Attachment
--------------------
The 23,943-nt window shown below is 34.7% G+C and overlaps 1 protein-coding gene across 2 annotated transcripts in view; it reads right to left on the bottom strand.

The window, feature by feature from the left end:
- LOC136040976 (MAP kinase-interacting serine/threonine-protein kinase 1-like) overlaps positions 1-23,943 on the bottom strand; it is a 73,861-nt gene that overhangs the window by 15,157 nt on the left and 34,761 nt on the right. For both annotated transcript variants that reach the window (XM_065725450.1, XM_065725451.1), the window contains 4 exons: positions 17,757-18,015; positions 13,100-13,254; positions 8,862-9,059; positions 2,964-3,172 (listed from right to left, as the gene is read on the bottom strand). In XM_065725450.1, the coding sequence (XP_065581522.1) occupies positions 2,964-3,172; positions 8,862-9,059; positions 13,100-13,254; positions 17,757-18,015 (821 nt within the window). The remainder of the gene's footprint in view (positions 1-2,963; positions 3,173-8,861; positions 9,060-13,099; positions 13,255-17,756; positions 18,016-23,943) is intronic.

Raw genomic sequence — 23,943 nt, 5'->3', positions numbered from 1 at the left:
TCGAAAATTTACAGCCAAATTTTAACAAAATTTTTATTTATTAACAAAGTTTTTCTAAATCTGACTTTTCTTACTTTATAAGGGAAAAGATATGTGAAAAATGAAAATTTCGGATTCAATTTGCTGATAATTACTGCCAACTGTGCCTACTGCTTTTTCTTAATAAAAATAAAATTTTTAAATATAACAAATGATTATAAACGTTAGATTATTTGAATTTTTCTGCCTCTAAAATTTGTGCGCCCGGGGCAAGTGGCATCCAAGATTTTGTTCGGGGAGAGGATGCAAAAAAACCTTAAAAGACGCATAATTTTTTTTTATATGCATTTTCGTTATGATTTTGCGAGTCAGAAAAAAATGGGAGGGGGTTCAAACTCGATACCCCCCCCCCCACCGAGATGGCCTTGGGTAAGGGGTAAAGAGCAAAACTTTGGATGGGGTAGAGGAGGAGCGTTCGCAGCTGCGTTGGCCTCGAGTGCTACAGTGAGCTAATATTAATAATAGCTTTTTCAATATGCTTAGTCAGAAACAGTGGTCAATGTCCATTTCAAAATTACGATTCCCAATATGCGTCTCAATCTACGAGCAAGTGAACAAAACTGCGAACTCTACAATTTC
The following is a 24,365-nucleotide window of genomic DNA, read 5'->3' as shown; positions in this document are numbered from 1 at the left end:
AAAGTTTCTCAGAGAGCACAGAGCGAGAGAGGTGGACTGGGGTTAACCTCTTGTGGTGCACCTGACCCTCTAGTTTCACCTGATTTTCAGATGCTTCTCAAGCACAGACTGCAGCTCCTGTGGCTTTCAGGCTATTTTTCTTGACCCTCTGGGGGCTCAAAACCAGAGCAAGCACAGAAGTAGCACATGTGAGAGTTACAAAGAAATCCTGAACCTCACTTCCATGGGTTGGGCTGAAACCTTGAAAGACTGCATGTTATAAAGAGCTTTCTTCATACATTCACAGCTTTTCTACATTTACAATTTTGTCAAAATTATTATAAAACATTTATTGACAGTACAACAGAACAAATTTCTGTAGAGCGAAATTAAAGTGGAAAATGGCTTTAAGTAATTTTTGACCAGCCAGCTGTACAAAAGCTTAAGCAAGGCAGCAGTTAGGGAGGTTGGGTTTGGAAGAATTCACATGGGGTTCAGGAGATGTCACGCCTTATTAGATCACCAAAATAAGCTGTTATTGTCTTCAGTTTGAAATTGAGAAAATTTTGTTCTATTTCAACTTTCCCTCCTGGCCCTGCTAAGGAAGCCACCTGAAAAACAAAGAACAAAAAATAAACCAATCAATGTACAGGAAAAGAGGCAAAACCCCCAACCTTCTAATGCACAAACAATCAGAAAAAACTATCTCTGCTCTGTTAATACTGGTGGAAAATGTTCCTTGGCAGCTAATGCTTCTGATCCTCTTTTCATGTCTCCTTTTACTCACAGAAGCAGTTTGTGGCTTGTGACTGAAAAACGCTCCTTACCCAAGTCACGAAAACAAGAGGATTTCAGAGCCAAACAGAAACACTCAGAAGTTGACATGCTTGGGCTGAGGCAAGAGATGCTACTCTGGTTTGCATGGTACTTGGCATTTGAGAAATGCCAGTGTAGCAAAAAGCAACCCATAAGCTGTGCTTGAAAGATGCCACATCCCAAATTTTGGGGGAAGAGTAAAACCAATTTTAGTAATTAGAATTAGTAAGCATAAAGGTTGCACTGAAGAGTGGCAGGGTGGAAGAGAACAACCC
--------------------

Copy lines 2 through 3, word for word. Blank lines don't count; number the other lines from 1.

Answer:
The window, feature by feature from the left end:
- LOC136040976 (MAP kinase-interacting serine/threonine-protein kinase 1-like) overlaps positions 1-23,943 on the bottom strand; it is a 73,861-nt gene that overhangs the window by 15,157 nt on the left and 34,761 nt on the right. For both annotated transcript variants that reach the window (XM_065725450.1, XM_065725451.1), the window contains 4 exons: positions 17,757-18,015; positions 13,100-13,254; positions 8,862-9,059; positions 2,964-3,172 (listed from right to left, as the gene is read on the bottom strand). In XM_065725450.1, the coding sequence (XP_065581522.1) occupies positions 2,964-3,172; positions 8,862-9,059; positions 13,100-13,254; positions 17,757-18,015 (821 nt within the window). The remainder of the gene's footprint in view (positions 1-2,963; positions 3,173-8,861; positions 9,060-13,099; positions 13,255-17,756; positions 18,016-23,943) is intronic.